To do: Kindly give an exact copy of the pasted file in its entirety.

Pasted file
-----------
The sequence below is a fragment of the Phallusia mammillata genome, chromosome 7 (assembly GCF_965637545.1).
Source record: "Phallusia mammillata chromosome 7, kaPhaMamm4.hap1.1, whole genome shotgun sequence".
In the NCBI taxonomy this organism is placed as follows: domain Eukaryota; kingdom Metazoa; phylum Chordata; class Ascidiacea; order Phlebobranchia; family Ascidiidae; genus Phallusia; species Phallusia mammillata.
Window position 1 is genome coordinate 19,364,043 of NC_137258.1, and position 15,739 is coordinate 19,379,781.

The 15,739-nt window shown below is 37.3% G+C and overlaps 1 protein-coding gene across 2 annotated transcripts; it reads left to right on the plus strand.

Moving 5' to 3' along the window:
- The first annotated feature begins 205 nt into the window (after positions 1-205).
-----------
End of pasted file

The sequence below is a fragment of the Phallusia mammillata genome, chromosome 7 (assembly GCF_965637545.1).
Source record: "Phallusia mammillata chromosome 7, kaPhaMamm4.hap1.1, whole genome shotgun sequence".
In the NCBI taxonomy this organism is placed as follows: domain Eukaryota; kingdom Metazoa; phylum Chordata; class Ascidiacea; order Phlebobranchia; family Ascidiidae; genus Phallusia; species Phallusia mammillata.
Window position 1 is genome coordinate 19,364,043 of NC_137258.1, and position 15,739 is coordinate 19,379,781.

The 15,739-nt window shown below is 37.3% G+C and overlaps 1 protein-coding gene across 2 annotated transcripts; it reads left to right on the plus strand.

Moving 5' to 3' along the window:
- The first annotated feature begins 205 nt into the window (after positions 1-205).